In announcing that her 17-year-old daughter was pregnant last week, GOP vice presidential hopeful Sarah Palin used this puzzling locution: "We're proud of Bristol's decision to have her baby." Pundits were quick to point out that Bristol's "decision" must have been at least somewhat constrained by her mom's position--as articulated in November 2006--that she would oppose an abortion for her daughters, even if they had been raped. Palin is an outspoken advocate of parental veto; she called the Alaska Supreme Court's recent decision to strike down that state's parental consent statute "outrageous." So what exactly, one wonders, was young Bristol permitted to decide?
John McCain led us through this same hall of mirrors in 2000 when asked what he would do if his then 15-year-old daughter, Meghan, were pregnant. "The final decision would be made by Meghan with our advice and counsel," he said at the time. Yet McCain also says that "Roe v. Wade is a flawed decision that must be overturned," and told Tim Russert he favors "a constitutional amendment to ban all abortions." The GOP ticket may want to preserve the illusion that their daughters get to do the deciding, but the GOP platform would bar women from choosing to have an abortion, even if the pregnancy resulted from rape or incest. And McCain has pledged to appoint Supreme Court justices who would overturn Roe.
There are legitimate reasons to differ over the morality of abortion. There is also a legitimate disagreement over the fitness of a 16- or 17-year-old to decide to terminate her pregnancy. But the GOP position on abortion not only treats teenagers as less than grownups, but also shows a growing inclination to treat grownup women as little girls. As important as the decision to end a pregnancy may be, the matter of who gets to decide may be even more so. And that decision is increasingly being taken out of the hands of women, and put into the hands of strangers.
In 1973, the Supreme Court decided in Roe v. Wade that the right of privacy "is broad enough to encompass a woman's decision whether or not to terminate her pregnancy." It was an announcement that women--in consultation with their doctors and subject to limitations--should be free to make this difficult choice themselves. When the court reaffirmed that principle in 1992, in Planned Parenthood v. Casey, it again acted to protect the liberty and autonomy of the women doing the choosing.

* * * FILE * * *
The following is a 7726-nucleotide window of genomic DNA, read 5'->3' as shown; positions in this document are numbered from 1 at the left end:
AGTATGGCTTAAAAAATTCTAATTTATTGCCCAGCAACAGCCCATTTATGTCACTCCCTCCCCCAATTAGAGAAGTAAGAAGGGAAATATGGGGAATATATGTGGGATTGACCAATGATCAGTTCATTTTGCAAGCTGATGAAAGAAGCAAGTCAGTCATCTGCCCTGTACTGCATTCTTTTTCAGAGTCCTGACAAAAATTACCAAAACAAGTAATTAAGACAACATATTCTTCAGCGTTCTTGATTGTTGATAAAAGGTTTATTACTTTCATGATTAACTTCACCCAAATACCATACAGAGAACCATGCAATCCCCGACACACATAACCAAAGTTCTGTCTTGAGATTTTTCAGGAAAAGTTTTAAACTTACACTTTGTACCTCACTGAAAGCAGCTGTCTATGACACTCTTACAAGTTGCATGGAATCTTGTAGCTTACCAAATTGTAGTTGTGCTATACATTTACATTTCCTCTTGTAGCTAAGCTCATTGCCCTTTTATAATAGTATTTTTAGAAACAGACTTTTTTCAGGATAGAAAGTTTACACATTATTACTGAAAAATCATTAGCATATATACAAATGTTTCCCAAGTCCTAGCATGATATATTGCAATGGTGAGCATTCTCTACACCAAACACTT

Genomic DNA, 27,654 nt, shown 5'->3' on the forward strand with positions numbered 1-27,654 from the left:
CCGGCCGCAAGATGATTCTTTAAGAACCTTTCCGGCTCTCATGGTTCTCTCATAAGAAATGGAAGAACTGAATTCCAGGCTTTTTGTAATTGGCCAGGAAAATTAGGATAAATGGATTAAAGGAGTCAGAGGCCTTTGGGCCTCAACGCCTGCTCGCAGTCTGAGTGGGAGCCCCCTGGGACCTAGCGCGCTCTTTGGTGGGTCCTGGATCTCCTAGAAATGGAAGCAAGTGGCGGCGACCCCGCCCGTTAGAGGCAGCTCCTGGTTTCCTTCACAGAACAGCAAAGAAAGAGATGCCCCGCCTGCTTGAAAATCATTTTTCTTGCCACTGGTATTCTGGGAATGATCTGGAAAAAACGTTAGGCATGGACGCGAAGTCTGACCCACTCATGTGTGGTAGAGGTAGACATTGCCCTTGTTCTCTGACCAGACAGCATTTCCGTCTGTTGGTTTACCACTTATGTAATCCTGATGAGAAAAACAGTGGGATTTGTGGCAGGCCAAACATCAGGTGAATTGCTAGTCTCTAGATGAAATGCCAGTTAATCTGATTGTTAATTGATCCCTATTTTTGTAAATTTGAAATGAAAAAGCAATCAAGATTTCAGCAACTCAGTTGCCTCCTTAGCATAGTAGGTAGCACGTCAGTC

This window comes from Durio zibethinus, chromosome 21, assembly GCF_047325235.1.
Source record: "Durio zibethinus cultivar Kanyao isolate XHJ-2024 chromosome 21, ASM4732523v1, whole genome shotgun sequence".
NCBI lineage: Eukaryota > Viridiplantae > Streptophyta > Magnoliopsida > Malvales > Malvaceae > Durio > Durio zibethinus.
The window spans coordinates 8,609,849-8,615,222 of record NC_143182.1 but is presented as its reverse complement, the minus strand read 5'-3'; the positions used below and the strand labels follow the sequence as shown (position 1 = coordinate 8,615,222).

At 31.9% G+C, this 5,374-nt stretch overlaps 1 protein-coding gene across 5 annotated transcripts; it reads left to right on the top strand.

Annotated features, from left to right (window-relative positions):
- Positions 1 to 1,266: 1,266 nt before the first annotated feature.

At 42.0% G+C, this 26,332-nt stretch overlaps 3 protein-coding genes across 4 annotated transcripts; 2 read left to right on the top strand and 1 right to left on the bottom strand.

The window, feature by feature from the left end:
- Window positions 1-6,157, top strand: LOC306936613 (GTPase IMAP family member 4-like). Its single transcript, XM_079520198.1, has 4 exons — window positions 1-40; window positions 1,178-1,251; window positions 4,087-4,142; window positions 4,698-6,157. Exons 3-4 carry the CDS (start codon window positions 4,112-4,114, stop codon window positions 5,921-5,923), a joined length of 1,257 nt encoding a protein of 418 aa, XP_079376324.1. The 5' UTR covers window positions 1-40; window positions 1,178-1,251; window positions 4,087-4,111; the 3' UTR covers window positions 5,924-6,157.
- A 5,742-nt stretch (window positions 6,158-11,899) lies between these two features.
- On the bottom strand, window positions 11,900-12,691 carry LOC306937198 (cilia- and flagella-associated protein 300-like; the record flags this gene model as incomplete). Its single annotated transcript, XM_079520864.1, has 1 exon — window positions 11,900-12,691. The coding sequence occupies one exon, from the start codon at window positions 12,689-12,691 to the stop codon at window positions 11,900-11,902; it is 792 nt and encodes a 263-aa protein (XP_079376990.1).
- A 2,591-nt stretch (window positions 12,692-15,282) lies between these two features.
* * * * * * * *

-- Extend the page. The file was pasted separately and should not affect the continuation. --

Today there is renewed doubt whether grown women are fit to decide to abort a pregnancy at all. That is why Sarah Palin would not allow abortion in the event of rape or a threat to maternal health, but only with a "doctor's determination that the mother's life would end if the pregnancy continued." That is not the mother doing the deciding, it's her doctor. Presumably if they differ on this question, the mother loses.
And as we drift further down the road from Roe, it's clear we don't trust doctors anymore either. That's why the South Dakota legislature forces physicians to read from a script before performing an abortion. Among other questionable declarations, physicians must now deliver the warning that abortion leads to an increased risk of "depression and related psychological distress" and "suicide ideation and suicide." As Emily Bazelon has reported, most doctors delivering this warning do not believe it, because it is supported by dubious data. Nonetheless, the law went into effect in July, suggesting that legislators, not doctors, know what's best for women.
Justice Anthony Kennedy gave huge currency to the argument that women cannot be trusted with the decision to abort in his majority opinion in a 2007 decision banning a type of late-term abortion. Relying on yet more equivocal data, Kennedy lavished concern on women who regret their abortions, whose "distress" may someday lead to "severe depression and loss of esteem." It's a long road indeed from Roe when a woman's private choices about her future and her body are subordinated to Justice Kennedy's 20/20 psychological hindsight.
Which brings us to disturbing new regulations proposed by the Department of Health and Human Services; rules that ostensibly seek to protect the "right of conscience" of pharmacists and other health workers who don't want to participate in abortions. As William Saletan has argued, the current draft regulations--while an improvement upon the original---draw no explicit distinction between medical workers who refuse to provide abortions and those who oppose dispensing contraception. In these ambiguous cases the decision-maker may well be the medical service provider herself, depending on what her own conscience permits. If these regulations go into effect, not only can your pharmacist refuse to give you the morning-after pill, he might deny you the month-before pill as well. At which point it's not just the judges, state legislatures, Supreme Court Justices from Sacramento, or doctors who know better than women what's best for women. It's the pharmacist behind the counter, too.
Every time someone else in the decision-making chain gets the power to insert him or herself and conscience between a woman and her fetus, the range of women's choices contracts. But women need not defer to anyone's "better" judgment when they pull the lever at the voting booth.
John McCain and Sarah Palin must pretend their daughters can make an autonomous decision about abortion with a little wise counsel. Yet both have also made it clear that they dream of an America in which women (like Bristol Palin or Meghan McCain) will have a decision to make about an unintended pregnancy, but only one choice.